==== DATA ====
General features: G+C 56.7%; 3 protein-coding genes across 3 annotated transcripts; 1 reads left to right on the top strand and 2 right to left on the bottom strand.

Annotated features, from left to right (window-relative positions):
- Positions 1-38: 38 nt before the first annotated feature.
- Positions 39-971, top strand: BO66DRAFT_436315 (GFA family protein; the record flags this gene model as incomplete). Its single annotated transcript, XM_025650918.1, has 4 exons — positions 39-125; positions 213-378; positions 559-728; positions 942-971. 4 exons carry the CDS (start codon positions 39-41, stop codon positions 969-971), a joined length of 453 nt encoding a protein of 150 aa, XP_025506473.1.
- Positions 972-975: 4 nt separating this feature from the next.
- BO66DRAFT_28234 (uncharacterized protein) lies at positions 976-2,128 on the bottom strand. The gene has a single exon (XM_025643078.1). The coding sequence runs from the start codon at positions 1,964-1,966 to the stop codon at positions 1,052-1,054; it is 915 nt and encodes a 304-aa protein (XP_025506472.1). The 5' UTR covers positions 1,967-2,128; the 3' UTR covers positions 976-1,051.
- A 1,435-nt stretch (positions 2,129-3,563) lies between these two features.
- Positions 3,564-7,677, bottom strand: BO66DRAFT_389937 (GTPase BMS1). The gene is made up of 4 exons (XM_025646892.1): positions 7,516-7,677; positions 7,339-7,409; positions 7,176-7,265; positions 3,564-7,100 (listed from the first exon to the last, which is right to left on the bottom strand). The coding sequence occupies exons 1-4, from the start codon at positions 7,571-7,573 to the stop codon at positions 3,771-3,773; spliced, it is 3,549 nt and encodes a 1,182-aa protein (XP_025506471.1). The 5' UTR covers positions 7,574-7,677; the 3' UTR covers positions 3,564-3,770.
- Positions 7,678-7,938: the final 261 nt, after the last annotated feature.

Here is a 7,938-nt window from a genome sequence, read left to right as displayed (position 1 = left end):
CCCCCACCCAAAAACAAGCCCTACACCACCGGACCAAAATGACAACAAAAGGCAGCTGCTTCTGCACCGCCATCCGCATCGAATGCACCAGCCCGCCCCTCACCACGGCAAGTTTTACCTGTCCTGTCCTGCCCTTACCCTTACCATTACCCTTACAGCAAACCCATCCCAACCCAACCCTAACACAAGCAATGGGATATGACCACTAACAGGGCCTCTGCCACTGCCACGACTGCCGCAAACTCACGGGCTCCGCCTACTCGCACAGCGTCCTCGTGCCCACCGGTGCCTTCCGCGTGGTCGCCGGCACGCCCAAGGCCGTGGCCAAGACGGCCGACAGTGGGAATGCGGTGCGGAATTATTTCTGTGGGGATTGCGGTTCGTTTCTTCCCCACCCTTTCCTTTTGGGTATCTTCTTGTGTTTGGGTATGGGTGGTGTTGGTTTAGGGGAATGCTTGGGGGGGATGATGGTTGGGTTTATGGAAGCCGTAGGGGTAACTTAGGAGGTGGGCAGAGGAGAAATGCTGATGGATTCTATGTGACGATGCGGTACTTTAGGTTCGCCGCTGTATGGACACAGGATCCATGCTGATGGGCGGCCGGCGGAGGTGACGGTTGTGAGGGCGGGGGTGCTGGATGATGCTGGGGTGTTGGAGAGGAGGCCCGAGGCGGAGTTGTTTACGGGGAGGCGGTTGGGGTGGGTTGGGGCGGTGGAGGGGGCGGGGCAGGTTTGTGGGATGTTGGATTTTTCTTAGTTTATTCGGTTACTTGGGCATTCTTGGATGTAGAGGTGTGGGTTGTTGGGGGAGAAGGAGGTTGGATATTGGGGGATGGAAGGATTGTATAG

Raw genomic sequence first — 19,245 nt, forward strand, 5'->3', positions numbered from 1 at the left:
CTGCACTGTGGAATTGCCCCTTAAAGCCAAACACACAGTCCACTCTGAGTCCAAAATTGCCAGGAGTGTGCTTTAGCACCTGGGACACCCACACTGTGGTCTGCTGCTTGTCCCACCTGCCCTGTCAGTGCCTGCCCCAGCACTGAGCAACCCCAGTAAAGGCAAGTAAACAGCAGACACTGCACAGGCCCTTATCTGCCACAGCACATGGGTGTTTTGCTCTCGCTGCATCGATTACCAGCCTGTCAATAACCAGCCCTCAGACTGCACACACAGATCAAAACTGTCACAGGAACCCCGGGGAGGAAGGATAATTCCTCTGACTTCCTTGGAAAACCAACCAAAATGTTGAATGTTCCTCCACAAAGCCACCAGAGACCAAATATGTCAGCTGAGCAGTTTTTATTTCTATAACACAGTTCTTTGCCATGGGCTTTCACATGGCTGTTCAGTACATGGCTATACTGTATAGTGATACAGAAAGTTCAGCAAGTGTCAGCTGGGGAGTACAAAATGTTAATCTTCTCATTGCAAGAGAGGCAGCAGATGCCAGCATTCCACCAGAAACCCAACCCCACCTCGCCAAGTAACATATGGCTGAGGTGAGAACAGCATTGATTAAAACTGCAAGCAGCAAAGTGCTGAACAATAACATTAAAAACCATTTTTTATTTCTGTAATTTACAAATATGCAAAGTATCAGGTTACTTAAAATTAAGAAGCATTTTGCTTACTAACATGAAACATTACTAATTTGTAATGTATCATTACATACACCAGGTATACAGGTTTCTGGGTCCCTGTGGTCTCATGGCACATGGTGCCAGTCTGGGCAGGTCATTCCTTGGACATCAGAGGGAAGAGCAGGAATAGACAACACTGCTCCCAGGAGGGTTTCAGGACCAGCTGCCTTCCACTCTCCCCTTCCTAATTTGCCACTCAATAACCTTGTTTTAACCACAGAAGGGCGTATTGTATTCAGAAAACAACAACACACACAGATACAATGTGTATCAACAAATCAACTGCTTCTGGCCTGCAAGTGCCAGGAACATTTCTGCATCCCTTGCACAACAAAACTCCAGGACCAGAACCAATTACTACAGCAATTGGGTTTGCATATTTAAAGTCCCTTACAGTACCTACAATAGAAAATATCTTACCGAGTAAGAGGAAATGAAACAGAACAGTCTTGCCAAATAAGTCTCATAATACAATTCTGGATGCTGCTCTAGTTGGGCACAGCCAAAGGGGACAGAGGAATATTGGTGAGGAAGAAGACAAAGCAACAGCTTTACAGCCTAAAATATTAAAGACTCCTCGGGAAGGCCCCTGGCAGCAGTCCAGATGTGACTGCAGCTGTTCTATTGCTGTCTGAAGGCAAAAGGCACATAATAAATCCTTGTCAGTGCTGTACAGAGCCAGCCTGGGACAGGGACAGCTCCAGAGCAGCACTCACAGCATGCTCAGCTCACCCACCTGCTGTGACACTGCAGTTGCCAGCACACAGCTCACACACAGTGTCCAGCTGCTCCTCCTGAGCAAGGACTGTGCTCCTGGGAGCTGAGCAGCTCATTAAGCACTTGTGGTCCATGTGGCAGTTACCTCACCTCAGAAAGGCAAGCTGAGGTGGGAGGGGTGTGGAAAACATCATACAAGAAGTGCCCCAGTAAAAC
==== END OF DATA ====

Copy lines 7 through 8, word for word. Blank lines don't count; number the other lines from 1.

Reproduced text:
- A 1,435-nt stretch (positions 2,129-3,563) lies between these two features.
- Positions 3,564-7,677, bottom strand: BO66DRAFT_389937 (GTPase BMS1). The gene is made up of 4 exons (XM_025646892.1): positions 7,516-7,677; positions 7,339-7,409; positions 7,176-7,265; positions 3,564-7,100 (listed from the first exon to the last, which is right to left on the bottom strand). The coding sequence occupies exons 1-4, from the start codon at positions 7,571-7,573 to the stop codon at positions 3,771-3,773; spliced, it is 3,549 nt and encodes a 1,182-aa protein (XP_025506471.1). The 5' UTR covers positions 7,574-7,677; the 3' UTR covers positions 3,564-3,770.